Robert L. Campbell, Plaintiff-appellant Cross-appellee, v. W.r. Bowlin, et al., Defendants-appellees Cross-appellants, 724 F.2d 484 (5th Cir. 1984)

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US Court of Appeals for the Fifth Circuit - 724 F.2d 484 (5th Cir. 1984) Feb. 6, 1984

Daves, McCabe & Hahn, Larry R. Daves, Tyler, Tex., for plaintiff-appellant cross-appellee.

Fairchild, Price, Russell & Thomas, Grover Russell, Jr., Center, Tex., for defendants-appellees cross-appellants.

Appeals from the United States District Court for the Eastern District of Texas.

Before REAVLEY, RANDALL and WILLIAMS, Circuit Judges.

PER CURIAM:


Plaintiff-appellant, Robert L. Campbell, appeals from the district court's directed verdict in favor of the defendants in this section 1983 action. Finding that the case should have been presented to the jury, we reverse and remand for trial.I. FACTUAL AND PROCEDURAL BACKGROUND.

Campbell filed this section 19831  suit against the City of Center, Texas, and various members of the City Council, in both their individual and official capacities, on August 5, 1981, alleging that he had been denied municipal services to a tract of land he had purchased in 1975. As a basis for his suit, he alleged that the defendants had deprived him of water and sewage facilities and had refused to grant him building permits on account of race and on account of his filing of complaints with various government agencies concerning the expenditure of public funds; Campbell further alleged that once the city agreed to connect his property to city water and sewage lines, they failed to connect the services within the agreed forty-five days because of the previous complaints filed by Campbell.

In 1975, Campbell purchased a piece of property located in the eastern portion of Center, in an area known as "the Quarters," which is populated almost entirely by black residents. Two old houses sat upon this property, neither of which had sewers or running water. Campbell later built four additional houses upon this property. None of these houses were hooked up to city water and sewage lines until 1981. Campbell claims that this was due to racial animus on the part of city officials. At trial, after both parties had presented their evidence, the district court found that the evidence clearly and overwhelmingly established that Campbell had not been discriminated against on the basis of race pursuant to an official policy or custom of the City of Center. The district court accordingly granted defendants' motion for a directed verdict; judgment was entered on February 22, 1983 and the defendants were awarded attorneys' fees for the trial.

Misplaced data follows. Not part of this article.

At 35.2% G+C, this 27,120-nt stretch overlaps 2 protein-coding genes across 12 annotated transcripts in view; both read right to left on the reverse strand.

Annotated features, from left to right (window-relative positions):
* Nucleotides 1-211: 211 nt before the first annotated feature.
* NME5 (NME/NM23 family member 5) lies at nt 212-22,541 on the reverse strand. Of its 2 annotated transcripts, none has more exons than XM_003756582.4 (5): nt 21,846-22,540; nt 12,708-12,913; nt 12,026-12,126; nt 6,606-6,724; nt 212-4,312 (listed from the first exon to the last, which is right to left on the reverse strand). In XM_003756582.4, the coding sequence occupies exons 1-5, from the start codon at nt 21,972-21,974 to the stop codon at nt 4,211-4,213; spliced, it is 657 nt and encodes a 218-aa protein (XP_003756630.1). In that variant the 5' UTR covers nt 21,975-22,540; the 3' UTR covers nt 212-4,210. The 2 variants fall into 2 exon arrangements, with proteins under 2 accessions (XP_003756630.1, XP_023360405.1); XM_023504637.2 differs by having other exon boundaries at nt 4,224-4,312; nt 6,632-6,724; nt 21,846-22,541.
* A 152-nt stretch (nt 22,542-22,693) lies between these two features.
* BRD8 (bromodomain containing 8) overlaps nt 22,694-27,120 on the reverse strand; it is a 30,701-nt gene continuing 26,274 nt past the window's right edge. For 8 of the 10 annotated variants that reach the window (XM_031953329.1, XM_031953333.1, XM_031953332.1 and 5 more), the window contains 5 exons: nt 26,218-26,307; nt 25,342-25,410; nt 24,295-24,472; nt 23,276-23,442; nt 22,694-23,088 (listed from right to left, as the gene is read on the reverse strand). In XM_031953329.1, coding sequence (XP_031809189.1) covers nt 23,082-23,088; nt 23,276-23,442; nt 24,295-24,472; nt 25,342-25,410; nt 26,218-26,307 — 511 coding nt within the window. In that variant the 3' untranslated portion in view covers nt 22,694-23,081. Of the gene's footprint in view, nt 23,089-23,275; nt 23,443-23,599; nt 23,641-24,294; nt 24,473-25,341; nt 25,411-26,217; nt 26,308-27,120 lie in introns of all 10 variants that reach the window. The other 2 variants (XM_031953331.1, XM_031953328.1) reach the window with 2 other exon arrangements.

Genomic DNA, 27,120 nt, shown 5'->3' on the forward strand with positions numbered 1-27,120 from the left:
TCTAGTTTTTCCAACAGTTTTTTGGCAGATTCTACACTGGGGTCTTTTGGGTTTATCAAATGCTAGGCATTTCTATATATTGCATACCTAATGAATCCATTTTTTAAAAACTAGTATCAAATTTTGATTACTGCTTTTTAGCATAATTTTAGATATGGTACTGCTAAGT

Campbell filed a notice of appeal on February 28, 1983. On March 3, defendants filed a motion to alter or amend the judgment of the district court pursuant to Fed. R. Civ. P. 59(e), seeking attorneys' fees for this appeal under 42 U.S.C. § 1988 (1976).2  An order granting the motion was entered April 15, 1983. On May 20, Campbell filed a motion to extend the time for filing his notice of appeal, on grounds that his "counsel failed to realize that a new notice of appeal was required" under Fed. R. App. P. 4(a) (4). Defendants filed an opposition. The district court granted an extension and Campbell filed his notice of appeal on May 31, 1983, within the time set by the court. Defendants cross-appealed the order.

II. TIMELINESS OF CAMPBELL'S APPEAL.

The first issue we must address is whether Campbell's appeal should be dismissed as untimely. Fed. R. App. P. 4(a) (1) provides that a notice of appeal must be filed within thirty days of entry of final judgment; Campbell filed a notice of appeal within thirty days of the district court's final judgment. However, Fed. R. App. P. 4(a) (4) provides that if a timely Fed. R. Civ. P. 59(e) motion is filed,

the time for appeal for all parties shall run from the entry of the order denying a new trial or granting or denying any other such motions. A notice of appeal filed before the disposition of any of the above motions shall have no effect. A new notice of appeal must be filed within the prescribed time measured from the entry of the order disposing of the motion as provided above.

Campbell failed to file a new notice of appeal within thirty days of the district court's order granting defendants' Rule 59(e) motion. He thereafter requested an extension of time for filing a notice of appeal under Fed. R. App. P. 4(a) (5), which provides that "upon a showing of excusable neglect or good cause," the district court "may extend the time for filing a notice of appeal upon motion filed not later than 30 days after the expiration of the time prescribed by this Rule 4(a)."3  Campbell's sole excuse for being untimely was that his counsel was not aware that a new notice of appeal was required. The district court granted an extension "for good cause shown," with no finding concerning excusable neglect.